I haven’t seen where anyone has yet mentioned a tobacco pipe (cob or cheap briar; the bigger the bowl, the better; a straight stem so you can smoke it upside down to keep it lit while walking in the rain), book-matches to light it, protected (in Ziploc bag), and whatever tobacco you might add in (in the same Ziploc with the matches). They are wonderful for
    1. carrying “sparks” from one campsite to another to start a new fire (about an hour per refill, if carefully husbanded; hence the “the bigger the bowl, the better” remark; start your fire by dumping burning tobacco on charred cloth or equivalent)
    2. companionship in a lonely shelter on a cold or stormy day/night (or after a good meal, or whenever!)
    3. BTW, a good pipe beats a good dessert (or the lack thereof)
    4. a surprisingly good hand-warmer when the fingers start going cold
    5. It does for the smell of the woods on a balmy autumn day what perfume does for a beautiful woman
    6. for some, a stimulant; for others, a sleep-aid. Experiment and find out how it affects you, if you don’t already know.
    –When you run out of tobacco, I hope you can identify our old childhood sub, Rabbit Tobacco. If you can’t, learn how to find it now, not later.
    –To save your paper matches, light it from the campfire;
    –on sunny days light it with your magnifying glass. This is especially easy once the tobacco is charred over; first lights are hard but not impossible with a good glass.
    –Caveat: don’t look too long at the magnifying glass’ bright spot. On a sunny day it’s almost like looking directly at the sun. This applies any time you are starting a fire with a magnifying glass. It will give you shin-splints of the eye.
    6. There are other benefits and uses you will happily discover. For instance: You’ll find out on a brutally cold, windy day, by simply exhaling the smoke through your nostrils, that they didn’t nickname pipes “nose warmers” without good reason.
    Don’t leave home without it! It’s worth its few ounces and the little space it takes.
    CC

    Reply
  • raven September 7, 2014, 10:19 pm

    Great ideas and suggestions! Some thoughts regarding larger containers and cold / warm environments: Using a small cooler – either hard sided or soft sided – as desired keep content more temperate. Can prevent items from freezing (short time). Have one in my truck and don’t bother to switch out items by seasons – except for water which needs monitoring during prolonged cold stretches.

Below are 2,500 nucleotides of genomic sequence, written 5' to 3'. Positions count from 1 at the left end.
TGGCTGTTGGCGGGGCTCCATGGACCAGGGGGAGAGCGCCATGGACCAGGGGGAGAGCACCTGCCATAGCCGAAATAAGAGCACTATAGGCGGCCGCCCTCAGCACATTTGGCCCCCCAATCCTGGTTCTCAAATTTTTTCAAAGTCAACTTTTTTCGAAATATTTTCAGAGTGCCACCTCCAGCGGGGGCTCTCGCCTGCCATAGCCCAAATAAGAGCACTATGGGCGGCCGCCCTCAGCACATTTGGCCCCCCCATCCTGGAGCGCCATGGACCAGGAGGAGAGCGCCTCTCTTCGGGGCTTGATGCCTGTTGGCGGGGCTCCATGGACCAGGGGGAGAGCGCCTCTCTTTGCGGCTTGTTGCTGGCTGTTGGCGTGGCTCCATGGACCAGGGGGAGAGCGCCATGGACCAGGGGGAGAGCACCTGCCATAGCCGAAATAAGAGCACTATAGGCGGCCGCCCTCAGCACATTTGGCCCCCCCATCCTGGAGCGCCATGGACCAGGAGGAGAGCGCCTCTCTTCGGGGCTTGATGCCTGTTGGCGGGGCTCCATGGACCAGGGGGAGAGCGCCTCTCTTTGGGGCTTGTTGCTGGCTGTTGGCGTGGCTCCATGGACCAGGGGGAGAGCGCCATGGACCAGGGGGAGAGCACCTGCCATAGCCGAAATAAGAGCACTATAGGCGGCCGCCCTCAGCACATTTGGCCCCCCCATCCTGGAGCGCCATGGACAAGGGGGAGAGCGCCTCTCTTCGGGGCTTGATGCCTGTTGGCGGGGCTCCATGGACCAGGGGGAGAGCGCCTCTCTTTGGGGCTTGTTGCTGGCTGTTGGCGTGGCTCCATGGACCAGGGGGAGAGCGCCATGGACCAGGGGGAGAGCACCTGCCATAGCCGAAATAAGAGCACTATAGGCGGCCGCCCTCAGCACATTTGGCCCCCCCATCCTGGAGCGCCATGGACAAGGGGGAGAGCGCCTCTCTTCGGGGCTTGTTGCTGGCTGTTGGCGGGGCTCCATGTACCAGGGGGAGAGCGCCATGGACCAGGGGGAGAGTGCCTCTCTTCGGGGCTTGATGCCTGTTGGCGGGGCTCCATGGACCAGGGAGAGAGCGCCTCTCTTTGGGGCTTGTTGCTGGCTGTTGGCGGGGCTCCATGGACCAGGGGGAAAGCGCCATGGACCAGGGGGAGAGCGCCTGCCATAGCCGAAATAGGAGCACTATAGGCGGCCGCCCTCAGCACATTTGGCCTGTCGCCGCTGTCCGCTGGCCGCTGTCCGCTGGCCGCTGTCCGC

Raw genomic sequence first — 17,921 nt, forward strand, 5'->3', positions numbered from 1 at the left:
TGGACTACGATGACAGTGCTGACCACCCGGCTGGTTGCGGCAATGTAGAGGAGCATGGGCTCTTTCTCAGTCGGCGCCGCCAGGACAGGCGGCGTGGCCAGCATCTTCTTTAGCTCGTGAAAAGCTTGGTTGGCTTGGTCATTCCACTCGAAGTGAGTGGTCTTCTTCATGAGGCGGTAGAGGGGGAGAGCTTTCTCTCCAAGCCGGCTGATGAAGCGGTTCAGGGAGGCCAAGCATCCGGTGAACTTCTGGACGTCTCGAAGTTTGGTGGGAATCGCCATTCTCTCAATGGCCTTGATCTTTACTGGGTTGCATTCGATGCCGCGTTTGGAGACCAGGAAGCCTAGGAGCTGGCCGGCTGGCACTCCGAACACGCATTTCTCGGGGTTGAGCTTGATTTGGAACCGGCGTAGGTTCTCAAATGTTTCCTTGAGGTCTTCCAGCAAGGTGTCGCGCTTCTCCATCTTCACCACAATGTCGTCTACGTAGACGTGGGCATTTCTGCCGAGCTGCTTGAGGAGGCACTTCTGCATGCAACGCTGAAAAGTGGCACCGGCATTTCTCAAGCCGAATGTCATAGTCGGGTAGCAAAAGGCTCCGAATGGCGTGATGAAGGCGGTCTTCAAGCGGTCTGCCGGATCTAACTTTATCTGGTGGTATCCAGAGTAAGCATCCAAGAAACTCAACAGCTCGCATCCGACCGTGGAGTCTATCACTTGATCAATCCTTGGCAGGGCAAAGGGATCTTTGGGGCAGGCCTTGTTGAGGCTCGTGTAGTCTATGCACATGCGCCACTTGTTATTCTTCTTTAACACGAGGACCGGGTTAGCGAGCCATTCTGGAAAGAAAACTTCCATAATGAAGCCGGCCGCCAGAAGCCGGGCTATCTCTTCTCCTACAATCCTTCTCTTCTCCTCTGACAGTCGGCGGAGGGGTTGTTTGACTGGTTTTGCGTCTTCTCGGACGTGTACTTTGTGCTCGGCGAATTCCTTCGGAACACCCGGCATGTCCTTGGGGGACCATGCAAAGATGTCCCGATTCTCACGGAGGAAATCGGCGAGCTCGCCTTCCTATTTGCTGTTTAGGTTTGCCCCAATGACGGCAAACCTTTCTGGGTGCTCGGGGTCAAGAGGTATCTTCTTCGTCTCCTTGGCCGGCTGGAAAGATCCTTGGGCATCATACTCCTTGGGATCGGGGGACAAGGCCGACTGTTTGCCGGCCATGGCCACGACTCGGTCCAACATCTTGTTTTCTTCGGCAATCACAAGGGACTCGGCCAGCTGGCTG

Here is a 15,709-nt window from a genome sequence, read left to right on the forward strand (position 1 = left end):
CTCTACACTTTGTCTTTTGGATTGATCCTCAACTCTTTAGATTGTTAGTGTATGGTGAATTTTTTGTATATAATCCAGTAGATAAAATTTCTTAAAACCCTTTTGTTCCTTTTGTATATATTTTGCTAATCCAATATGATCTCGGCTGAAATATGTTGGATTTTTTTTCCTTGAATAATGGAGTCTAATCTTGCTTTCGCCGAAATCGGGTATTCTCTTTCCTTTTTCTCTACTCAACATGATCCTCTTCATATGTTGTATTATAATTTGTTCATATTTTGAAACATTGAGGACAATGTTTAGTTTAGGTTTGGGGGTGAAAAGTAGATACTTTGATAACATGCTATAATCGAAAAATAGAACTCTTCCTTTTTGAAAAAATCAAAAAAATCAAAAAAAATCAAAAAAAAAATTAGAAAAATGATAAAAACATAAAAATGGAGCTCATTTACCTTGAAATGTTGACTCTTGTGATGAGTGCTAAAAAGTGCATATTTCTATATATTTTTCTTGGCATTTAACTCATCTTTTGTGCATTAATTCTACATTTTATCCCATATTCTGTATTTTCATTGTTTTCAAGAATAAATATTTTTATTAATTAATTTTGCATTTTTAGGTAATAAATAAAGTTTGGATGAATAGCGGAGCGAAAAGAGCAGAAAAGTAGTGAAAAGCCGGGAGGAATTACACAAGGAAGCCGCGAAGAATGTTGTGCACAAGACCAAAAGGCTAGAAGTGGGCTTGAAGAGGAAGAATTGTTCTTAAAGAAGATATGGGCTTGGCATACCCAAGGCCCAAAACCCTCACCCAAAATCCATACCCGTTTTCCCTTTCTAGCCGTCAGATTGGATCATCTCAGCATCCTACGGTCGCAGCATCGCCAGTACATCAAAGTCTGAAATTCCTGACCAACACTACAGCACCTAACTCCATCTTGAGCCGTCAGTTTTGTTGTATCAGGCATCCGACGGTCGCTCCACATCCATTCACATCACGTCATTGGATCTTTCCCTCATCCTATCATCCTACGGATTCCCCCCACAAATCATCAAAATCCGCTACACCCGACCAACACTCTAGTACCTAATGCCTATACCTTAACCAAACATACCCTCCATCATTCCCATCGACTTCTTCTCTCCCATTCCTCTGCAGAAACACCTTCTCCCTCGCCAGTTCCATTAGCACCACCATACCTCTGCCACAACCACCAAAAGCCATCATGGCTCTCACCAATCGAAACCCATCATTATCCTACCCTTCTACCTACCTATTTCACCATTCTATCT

Reply
  • Autumn in ME September 8, 2014, 8:27 am

    I have not read anything about sewing needles (couple different sizes). Could certainly fit in any kit. Multiple purposes, along with fishing line. Great ideas…will be creating them for gifts as well!! :)

    Reply
  • armsdealer September 11, 2014, 3:41 am

    “One principle of survival is to use what you have available to accomplish your goals. One way to do this is by taking common household objects and discovering what else they can be used for, especially those that are survival related. However, before knowing what an item is good for, you need to test it thoroughly.

    There are two maxims preppers need to always keep in mind:

    Do Your Own Research!

    Test Your Preps!” … “Expedient TP

    Not much needs to be said about this, other than if you have a pack of filters, it is another possible use. Certainly not as good as TP itself, but better than using a pine cone. ”
    http://thesurvivalmom.com/reality-coffee-filters-preparedness-uses-hint-mostly-fail/

    I agree, coffee filters are a must have in any CC kit. Multiple uses when nature calls.

    Reply
  • Preston September 15, 2014, 6:46 am

    I see you have 25 foot of braided 550 cord in you can, that’s awesome. I sell 100′ and 50′ round and straight bundles that might take up some more of your space and give you more rope. The bundles are also tangle free because of how they are wrapped. – SF

    http://550knits.myshopify.com if you or anyone else is interested.

    Reply
  • Alex Franco November 23, 2014, 4:02 pm

    I would add a small fishing kit you could put some Lewers and some bobbers and some fishing wire and a hook in an altoids can and put that in the coffee can you could also put a small first aid kit in a separate altoids can

    Reply
  • TPSnodgrass December 4, 2014, 1:31 pm

    ditto on the small fishing kit with lures, hooks, and bobbers. I also have included ,22LR ammo(1 box of 50 in each) that has been sealed in our Food Saver. Works well. We also include a small Gerber pocket knife, to which(through the lanyard hole in handle) is attached two can openers, 1-P51, 1-P-38 can openers. Makes things a LOT easier to get into. each of us have a multi-tool in each vehicle and on our persons to open the small personal survival cans. Also include two small boxes of strike anywhere matches, (also Food Saver sealed). You’ve got some great ideas, and it is an excellent post. Thanks.

    Reply
  • Mountain Trekker December 14, 2014, 3:58 pm

    Most people drive around with an empty trunk, if you live in a cold climate why not stick one or two of your sleeping bags in a trash bag and put it in the trunk with your coffee can kit, it also makes more room in your closet for other supplies. As TPS said, get some strike anywhere matches, this is an item that is getting hard to find, I don’t think you can have to many strike anywhere kitchen matches. Trekker Out.

    Reply